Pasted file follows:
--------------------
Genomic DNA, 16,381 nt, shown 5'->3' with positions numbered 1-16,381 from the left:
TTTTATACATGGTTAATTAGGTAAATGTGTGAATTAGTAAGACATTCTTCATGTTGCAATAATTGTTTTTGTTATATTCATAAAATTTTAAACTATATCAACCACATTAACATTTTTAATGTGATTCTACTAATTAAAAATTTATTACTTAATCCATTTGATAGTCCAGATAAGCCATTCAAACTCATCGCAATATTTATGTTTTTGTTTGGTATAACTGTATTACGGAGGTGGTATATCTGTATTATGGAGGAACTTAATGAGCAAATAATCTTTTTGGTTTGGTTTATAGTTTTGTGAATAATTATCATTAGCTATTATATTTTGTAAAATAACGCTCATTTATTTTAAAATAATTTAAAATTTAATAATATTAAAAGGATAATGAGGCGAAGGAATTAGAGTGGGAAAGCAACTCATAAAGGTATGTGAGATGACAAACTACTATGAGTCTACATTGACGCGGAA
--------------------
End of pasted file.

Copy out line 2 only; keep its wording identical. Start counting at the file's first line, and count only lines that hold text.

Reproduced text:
TTTTATACATGGTTAATTAGGTAAATGTGTGAATTAGTAAGACATTCTTCATGTTGCAATAATTGTTTTTGTTATATTCATAAAATTTTAAACTATATCAACCACATTAACATTTTTAATGTGATTCTACTAATTAAAAATTTATTACTTAATCCATTTGATAGTCCAGATAAGCCATTCAAACTCATCGCAATATTTATGTTTTTGTTTGGTATAACTGTATTACGGAGGTGGTATATCTGTATTATGGAGGAACTTAATGAGCAAATAATCTTTTTGGTTTGGTTTATAGTTTTGTGAATAATTATCATTAGCTATTATATTTTGTAAAATAACGCTCATTTATTTTAAAATAATTTAAAATTTAATAATATTAAAAGGATAATGAGGCGAAGGAATTAGAGTGGGAAAGCAACTCATAAAGGTATGTGAGATGACAAACTACTATGAGTCTACATTGACGCGGAA